Friday, October 11, 2013

Library of America Story of the Week Read-Along 171: John Burroughs, The Art of Seeing Things (#135)

John Burroughs, "The Art of Seeing Things" (1908) from American Earth: Environmental Writing Since Thoreau:

John Burroughs was a nature writer who was very popular in his day; according to the LoA headnote to his essay, "if John Muir was the craggy champion of the rugged West, John Burroughs is the lower-key bard of the lower-key, lower-elevation eastern mountains, the patron saint of the weekend cottage in the Berkshires." That last bit--"the weekend cottage in the Berkshires"--sure makes Burroughs sound like a dilettante or hand-maiden (spear-bearer?) of the wealthy amateur.

That said, the LoA page is a little more helpful when it puts Burroughs into the context of the 19th-century uncertainty about natural science: something for sentimentalist amateurs or something for scientists? It reminds me of Aldo Leopold's speech on that issues in the 1930s, which I guess just goes to show that Burroughs may have been popular, but wasn't the last word on the matter.

And I can't exactly blame the people who weren't totally convinced by him, if this essay is a fair representation. Not because it's uninteresting, but because Burroughs's essay on observation is a hodge-podge of ideas and notes. There's one real over-arching point here: "love" has to be an essential component of the naturalist, since "What we love to do, that we do well." Or as he puts it at the end of the essay, "You must have the bird in your heart before you can find it in the bush." I'll say this for Burroughs: there's lots of quotable moments here.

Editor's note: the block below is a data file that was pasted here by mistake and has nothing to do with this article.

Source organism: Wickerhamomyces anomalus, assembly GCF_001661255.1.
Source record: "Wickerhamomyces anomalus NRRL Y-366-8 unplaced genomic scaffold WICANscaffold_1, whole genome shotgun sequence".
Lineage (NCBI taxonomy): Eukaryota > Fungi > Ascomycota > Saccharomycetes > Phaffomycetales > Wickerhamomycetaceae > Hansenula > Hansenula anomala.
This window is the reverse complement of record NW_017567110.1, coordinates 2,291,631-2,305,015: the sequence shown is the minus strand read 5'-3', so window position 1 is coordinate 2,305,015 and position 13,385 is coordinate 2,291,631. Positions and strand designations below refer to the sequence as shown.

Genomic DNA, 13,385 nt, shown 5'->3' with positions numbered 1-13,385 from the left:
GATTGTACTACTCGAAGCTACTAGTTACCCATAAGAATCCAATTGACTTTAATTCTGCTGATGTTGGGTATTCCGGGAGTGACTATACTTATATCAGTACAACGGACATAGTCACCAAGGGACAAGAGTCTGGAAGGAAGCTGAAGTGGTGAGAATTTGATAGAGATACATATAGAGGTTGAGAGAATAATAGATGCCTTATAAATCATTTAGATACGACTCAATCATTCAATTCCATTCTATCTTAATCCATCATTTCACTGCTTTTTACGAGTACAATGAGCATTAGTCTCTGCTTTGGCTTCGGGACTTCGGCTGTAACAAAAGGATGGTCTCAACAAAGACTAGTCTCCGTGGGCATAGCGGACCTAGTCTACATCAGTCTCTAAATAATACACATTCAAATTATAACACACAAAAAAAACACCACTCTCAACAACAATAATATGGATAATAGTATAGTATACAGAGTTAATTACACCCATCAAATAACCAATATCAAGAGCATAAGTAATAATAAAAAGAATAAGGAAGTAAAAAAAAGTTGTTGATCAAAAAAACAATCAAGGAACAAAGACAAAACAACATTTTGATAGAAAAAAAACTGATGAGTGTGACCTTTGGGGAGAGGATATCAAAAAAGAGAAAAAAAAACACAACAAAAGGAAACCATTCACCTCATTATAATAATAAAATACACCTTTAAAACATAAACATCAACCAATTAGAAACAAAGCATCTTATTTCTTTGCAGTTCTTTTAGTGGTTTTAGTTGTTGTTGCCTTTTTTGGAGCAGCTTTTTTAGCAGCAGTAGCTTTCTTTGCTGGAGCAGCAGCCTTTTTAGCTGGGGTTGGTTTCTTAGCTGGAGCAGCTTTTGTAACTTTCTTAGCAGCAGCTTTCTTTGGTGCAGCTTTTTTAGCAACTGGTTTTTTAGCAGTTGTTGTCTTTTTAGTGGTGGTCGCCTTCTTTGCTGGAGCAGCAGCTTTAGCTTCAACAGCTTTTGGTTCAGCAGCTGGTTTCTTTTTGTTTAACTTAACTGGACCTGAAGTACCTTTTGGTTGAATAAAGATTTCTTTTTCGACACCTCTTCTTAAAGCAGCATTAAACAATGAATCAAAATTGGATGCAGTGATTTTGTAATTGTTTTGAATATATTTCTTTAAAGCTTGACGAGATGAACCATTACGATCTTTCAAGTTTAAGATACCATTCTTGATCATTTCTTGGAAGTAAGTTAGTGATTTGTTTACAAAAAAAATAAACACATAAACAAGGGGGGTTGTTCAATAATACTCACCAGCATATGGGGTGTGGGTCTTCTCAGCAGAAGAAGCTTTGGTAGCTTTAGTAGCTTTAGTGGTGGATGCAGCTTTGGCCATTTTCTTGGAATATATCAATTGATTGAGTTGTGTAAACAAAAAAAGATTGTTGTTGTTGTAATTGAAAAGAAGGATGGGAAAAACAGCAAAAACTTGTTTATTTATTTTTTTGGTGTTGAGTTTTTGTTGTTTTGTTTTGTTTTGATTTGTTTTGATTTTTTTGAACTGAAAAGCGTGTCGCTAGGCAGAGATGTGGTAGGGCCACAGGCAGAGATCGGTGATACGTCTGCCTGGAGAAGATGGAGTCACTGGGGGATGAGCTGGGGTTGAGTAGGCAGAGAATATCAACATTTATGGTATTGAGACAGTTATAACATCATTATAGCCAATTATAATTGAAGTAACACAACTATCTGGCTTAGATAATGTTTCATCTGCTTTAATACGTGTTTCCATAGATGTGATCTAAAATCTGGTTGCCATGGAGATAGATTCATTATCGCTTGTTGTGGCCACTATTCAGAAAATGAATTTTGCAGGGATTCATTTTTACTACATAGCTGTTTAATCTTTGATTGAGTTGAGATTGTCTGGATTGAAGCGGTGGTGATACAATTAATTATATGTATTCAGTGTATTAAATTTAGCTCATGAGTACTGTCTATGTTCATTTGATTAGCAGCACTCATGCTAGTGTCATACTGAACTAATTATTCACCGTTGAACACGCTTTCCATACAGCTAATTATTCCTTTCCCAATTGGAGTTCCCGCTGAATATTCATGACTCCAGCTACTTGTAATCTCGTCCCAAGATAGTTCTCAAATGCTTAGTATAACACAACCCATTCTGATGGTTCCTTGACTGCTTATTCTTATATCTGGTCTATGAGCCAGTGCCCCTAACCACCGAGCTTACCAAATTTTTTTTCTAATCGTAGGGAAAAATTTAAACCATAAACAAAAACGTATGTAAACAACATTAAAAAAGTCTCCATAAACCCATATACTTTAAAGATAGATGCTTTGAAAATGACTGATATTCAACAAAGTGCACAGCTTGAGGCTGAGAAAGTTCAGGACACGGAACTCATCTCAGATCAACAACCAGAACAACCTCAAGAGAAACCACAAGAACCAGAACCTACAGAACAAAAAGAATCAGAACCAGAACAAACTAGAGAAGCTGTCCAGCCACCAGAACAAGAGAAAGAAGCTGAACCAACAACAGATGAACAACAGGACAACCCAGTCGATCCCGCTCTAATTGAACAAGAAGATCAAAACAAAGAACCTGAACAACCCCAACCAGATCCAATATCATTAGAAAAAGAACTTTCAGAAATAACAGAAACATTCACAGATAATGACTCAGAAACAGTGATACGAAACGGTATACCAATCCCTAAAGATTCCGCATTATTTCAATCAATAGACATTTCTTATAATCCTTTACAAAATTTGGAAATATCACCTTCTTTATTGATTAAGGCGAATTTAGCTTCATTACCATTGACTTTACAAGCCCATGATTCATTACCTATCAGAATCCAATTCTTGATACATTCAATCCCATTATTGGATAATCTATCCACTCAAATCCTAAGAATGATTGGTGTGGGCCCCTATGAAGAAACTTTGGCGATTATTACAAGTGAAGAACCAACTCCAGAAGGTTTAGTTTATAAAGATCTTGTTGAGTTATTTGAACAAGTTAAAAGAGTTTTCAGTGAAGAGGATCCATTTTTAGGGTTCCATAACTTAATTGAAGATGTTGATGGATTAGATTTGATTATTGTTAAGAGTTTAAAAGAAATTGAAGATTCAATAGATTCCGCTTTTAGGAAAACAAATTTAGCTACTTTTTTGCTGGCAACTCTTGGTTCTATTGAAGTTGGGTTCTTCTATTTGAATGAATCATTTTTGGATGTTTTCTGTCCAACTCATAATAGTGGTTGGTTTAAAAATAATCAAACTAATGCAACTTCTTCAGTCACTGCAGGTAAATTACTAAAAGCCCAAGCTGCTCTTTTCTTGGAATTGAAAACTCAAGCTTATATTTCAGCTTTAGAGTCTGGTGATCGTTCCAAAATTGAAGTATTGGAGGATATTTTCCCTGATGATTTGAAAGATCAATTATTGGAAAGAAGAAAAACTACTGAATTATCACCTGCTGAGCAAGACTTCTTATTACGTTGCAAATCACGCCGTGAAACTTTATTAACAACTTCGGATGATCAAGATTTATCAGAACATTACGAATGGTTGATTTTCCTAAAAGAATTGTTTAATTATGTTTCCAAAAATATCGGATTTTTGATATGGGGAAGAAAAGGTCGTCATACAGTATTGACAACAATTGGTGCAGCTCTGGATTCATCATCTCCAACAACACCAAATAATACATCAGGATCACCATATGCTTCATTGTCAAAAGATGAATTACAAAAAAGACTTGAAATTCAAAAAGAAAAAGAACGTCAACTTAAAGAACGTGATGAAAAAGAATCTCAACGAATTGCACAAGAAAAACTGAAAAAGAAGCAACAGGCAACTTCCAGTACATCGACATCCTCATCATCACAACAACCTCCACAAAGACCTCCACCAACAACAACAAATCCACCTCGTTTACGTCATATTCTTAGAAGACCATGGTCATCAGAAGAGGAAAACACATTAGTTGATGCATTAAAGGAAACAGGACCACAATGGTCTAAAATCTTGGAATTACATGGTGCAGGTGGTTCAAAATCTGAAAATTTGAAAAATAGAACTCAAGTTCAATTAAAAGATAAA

But that over-arching idea gets expressed in dozens of spokes radiating from that main idea. There's some usual tropes, like reference to reading "the book of nature"; and some Transcendentalist nods with his notion of "eye-beams." (OK, maybe that's not from them exclusively--but it comes right before a mention of Thoreau.) But then there's also talk about how students can be trained for observation, though some of them might be born geniuses. Then there's all the examples of how his love of nature helped him to see things that others missed. And there's comments about how manual training can be good for observations; and a question about whether the environment really affects the development of genius.

Which all kind of orbits around the central point; but don't necessarily reinforce it or build it up.

That said, if, by the end of this week, I don't have a t-shirt with a bird on it and the words, "You must have the bird in your heart before you can find it in the bush," then I will have to turn in my card as an owner of cute t-shirts. (Appropriately, the card for that club is also a cute t-shirt.)

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